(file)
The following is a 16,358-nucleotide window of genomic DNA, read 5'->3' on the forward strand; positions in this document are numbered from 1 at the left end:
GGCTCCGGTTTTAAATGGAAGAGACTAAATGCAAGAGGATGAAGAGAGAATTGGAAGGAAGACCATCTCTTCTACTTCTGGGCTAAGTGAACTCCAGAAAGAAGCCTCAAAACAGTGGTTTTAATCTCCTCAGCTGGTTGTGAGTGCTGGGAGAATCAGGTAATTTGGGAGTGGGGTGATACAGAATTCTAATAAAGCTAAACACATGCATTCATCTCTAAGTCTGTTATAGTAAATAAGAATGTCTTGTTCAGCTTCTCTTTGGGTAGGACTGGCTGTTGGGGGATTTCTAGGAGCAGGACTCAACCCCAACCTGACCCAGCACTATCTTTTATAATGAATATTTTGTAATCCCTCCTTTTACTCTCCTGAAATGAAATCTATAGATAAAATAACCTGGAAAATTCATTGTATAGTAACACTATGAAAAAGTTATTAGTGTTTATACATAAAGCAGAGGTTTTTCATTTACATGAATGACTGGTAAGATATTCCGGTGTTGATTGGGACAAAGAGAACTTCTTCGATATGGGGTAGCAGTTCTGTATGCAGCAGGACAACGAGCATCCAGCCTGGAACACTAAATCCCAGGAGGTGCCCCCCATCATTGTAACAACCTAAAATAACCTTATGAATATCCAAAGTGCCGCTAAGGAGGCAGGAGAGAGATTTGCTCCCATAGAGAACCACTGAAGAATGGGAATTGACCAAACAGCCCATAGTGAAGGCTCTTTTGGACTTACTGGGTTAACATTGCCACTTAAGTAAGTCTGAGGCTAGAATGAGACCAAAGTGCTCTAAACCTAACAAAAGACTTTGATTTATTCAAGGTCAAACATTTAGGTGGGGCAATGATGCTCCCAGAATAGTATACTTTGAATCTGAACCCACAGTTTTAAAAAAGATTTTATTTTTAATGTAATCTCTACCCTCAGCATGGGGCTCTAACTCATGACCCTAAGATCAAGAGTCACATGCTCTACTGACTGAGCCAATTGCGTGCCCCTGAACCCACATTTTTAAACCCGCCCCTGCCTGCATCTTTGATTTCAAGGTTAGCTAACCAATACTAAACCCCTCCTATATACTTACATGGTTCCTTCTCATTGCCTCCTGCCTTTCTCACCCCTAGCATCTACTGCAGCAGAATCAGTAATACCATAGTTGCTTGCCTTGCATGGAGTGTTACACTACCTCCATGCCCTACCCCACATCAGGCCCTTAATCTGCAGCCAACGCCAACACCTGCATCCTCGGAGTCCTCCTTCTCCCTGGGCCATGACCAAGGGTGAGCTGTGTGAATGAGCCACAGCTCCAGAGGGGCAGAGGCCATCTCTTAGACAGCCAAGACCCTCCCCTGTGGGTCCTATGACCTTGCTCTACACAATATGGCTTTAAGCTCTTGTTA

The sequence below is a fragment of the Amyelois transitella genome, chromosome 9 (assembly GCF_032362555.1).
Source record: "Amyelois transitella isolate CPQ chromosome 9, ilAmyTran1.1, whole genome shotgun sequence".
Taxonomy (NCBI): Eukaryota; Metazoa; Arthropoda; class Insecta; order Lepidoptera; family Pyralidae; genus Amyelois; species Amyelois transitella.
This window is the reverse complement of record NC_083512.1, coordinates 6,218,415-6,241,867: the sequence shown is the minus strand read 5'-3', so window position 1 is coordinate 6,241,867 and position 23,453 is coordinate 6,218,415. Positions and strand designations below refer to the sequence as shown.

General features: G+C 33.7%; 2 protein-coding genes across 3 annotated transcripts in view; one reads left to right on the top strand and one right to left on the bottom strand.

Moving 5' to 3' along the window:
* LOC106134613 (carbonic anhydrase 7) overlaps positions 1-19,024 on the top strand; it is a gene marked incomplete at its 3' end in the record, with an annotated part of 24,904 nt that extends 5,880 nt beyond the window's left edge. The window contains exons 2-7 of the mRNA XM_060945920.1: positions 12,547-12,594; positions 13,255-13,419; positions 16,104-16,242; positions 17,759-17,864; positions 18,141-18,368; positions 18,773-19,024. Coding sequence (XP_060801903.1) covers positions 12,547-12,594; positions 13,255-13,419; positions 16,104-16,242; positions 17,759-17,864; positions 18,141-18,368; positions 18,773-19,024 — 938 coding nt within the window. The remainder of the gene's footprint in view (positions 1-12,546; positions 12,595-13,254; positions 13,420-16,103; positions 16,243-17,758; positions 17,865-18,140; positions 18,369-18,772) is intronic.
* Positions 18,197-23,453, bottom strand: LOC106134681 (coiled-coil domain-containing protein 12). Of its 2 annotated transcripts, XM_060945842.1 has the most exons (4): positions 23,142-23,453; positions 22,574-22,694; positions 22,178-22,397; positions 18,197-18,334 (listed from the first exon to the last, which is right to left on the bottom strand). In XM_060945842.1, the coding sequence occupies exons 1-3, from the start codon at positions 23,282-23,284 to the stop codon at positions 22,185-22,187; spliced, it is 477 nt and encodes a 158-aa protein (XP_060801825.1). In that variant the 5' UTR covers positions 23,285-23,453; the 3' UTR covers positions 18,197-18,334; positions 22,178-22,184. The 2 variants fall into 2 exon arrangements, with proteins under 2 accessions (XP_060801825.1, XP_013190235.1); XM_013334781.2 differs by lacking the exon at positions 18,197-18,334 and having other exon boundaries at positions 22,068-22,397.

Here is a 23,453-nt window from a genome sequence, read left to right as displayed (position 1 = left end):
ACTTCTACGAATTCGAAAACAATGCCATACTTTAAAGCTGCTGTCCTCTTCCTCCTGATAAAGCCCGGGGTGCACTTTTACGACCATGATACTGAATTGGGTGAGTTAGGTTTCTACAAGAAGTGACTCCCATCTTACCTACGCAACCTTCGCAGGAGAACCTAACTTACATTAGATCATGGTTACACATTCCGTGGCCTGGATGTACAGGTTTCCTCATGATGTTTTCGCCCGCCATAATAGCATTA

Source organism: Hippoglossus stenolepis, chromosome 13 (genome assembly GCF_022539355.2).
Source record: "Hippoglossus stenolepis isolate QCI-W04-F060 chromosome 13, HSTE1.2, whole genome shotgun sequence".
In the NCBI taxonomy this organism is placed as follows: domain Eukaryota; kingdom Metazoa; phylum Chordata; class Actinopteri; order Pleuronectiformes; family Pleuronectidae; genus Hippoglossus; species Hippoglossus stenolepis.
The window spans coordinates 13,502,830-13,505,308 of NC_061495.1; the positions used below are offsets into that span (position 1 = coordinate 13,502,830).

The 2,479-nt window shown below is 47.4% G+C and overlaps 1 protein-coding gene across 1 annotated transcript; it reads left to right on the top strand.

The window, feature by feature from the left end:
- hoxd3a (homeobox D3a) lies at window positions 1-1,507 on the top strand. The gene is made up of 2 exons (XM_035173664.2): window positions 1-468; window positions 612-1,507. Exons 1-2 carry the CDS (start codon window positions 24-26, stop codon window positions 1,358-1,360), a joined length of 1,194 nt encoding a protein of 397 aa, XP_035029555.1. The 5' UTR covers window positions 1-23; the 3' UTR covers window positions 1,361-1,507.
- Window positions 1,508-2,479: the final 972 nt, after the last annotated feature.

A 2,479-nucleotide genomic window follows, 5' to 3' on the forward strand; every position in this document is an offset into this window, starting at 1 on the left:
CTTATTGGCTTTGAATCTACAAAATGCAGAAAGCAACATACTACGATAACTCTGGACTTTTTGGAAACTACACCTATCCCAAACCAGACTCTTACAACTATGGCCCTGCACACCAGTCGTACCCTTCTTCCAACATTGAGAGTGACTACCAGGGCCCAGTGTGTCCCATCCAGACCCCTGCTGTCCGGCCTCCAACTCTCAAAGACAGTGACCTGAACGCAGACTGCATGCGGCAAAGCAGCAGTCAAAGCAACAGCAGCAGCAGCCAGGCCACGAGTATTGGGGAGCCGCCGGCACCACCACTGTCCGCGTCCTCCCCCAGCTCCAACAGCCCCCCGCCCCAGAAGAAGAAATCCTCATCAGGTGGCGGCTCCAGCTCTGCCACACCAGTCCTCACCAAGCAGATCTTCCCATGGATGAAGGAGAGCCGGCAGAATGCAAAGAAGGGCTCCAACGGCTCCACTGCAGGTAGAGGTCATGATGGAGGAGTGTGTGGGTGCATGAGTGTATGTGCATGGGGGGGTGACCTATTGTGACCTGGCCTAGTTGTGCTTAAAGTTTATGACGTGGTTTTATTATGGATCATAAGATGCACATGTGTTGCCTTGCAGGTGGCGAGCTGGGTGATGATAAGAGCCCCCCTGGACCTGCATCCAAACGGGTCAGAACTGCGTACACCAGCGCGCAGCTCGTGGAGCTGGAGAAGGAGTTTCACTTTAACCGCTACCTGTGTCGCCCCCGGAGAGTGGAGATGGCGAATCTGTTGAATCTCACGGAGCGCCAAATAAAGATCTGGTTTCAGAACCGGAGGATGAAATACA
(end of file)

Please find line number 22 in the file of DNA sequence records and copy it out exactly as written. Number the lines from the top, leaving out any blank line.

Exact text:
CTTATTGGCTTTGAATCTACAAAATGCAGAAAGCAACATACTACGATAACTCTGGACTTTTTGGAAACTACACCTATCCCAAACCAGACTCTTACAACTATGGCCCTGCACACCAGTCGTACCCTTCTTCCAACATTGAGAGTGACTACCAGGGCCCAGTGTGTCCCATCCAGACCCCTGCTGTCCGGCCTCCAACTCTCAAAGACAGTGACCTGAACGCAGACTGCATGCGGCAAAGCAGCAGTCAAAGCAACAGCAGCAGCAGCCAGGCCACGAGTATTGGGGAGCCGCCGGCACCACCACTGTCCGCGTCCTCCCCCAGCTCCAACAGCCCCCCGCCCCAGAAGAAGAAATCCTCATCAGGTGGCGGCTCCAGCTCTGCCACACCAGTCCTCACCAAGCAGATCTTCCCATGGATGAAGGAGAGCCGGCAGAATGCAAAGAAGGGCTCCAACGGCTCCACTGCAGGTAGAGGTCATGATGGAGGAGTGTGTGGGTGCATGAGTGTATGTGCATGGGGGGGTGACCTATTGTGACCTGGCCTAGTTGTGCTTAAAGTTTATGACGTGGTTTTATTATGGATCATAAGATGCACATGTGTTGCCTTGCAGGTGGCGAGCTGGGTGATGATAAGAGCCCCCCTGGACCTGCATCCAAACGGGTCAGAACTGCGTACACCAGCGCGCAGCTCGTGGAGCTGGAGAAGGAGTTTCACTTTAACCGCTACCTGTGTCGCCCCCGGAGAGTGGAGATGGCGAATCTGTTGAATCTCACGGAGCGCCAAATAAAGATCTGGTTTCAGAACCGGAGGATGAAATACA